Veteran Stories:
William “Bill” Stanfield

Army

  • Crucifix and mother of pearl necklace worn by Mr. Stanfield after picking it up outside Caen, July 1944

  • Christmas card with picture of Mr. Stanfield on cover, December 1944

  • Invasion money, given to Mr. Stanflield and the rest of the Allied invasion force for use in liberated Europe (Belgian Francs, German Reichsmarks, and French Francs), June 1944

  • Manual outlining etiquette expectations of British and Canadian soldiers to their French counterparts during the liberation of France.

  • Mr. Stanfield, 67th Anniversary of D-Day, Toronto City Hall, 2011

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"We’d go out and have a beer together and we’d go out and do things together and you think if I’m scared and I don’t do my job, what are the rest of the guys going to think about me"

Transcript

Falaise Gap

We advanced on the Falaise Gap [during the Battle of the Falaise Pocket, between August 12th and 21st, 1944], which was a spot where we were cornering the Germans and they were trying to escape through a hole. And the Canadians were given the job of closing this gap while we were advancing against the Falaise Gap. And we were opened up by an 88 [the 88mm, a German anti-tank and anti-aircraft gun], which I never did see but by that time, I knew the 88.

When the 88 opened up on us and machine guns, we were defenseless. We were stopping to have a cup of tea and an 88 landed and there was nine of us, not me, nine of us got hit. Nobody was killed. Washburn, I remember his name, he had a hole in the back of his head. I could see his brains, I could see right inside his head, it was hardly bleeding but it was wide open. I bandaged him up. And then I found another side, Jones, I bandaged him up, he got hit in the hand. And then some of the reinforcements that I brought the day before, one of them, he come with me. I don’t even know his name because I’d only brought him in the day before.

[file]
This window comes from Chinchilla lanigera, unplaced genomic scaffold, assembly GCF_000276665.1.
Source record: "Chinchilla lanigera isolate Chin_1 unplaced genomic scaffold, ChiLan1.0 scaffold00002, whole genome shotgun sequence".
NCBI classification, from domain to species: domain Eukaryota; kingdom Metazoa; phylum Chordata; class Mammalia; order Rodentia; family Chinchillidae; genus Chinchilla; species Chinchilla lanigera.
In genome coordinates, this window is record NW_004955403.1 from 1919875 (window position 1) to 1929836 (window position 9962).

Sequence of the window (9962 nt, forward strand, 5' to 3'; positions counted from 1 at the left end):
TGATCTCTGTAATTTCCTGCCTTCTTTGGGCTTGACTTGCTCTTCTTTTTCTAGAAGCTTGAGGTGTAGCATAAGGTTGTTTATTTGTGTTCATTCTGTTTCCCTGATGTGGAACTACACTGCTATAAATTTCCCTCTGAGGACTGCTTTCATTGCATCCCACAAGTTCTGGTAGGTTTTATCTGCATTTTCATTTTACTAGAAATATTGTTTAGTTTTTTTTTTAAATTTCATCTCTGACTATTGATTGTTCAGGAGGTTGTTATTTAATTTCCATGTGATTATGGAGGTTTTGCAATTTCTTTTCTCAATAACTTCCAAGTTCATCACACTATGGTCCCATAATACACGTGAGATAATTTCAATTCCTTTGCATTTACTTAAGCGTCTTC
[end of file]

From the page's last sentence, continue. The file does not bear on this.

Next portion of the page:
Get down the hill and the jeep was there and there was a doctor there. So I put the chap with the hole in the back of his head and the other one in, I said, “We’ve got to get back to our slit trench.” And he said, “No, no, I’m not going, I’m not going, I’m not going.” I said, “Come on, we’ve got to go.” and I’m yelling at him, “We’ve got to go.” And the MO [Medical Officer] said, “Oh, leave him, leave him, he’s shell shocked, leave him.” And I come up with some words about, “That’s a lot of bull.” But anyways, I was scared, I admit it. I admit it when I was in hospital talking to some of the chaps. But what kept us in there was we were friends, we were like brothers. We’d go out and have a beer together and we’d go out and do things together and you think if I’m scared and I don’t do my job, what are the rest of the guys going to think about me.

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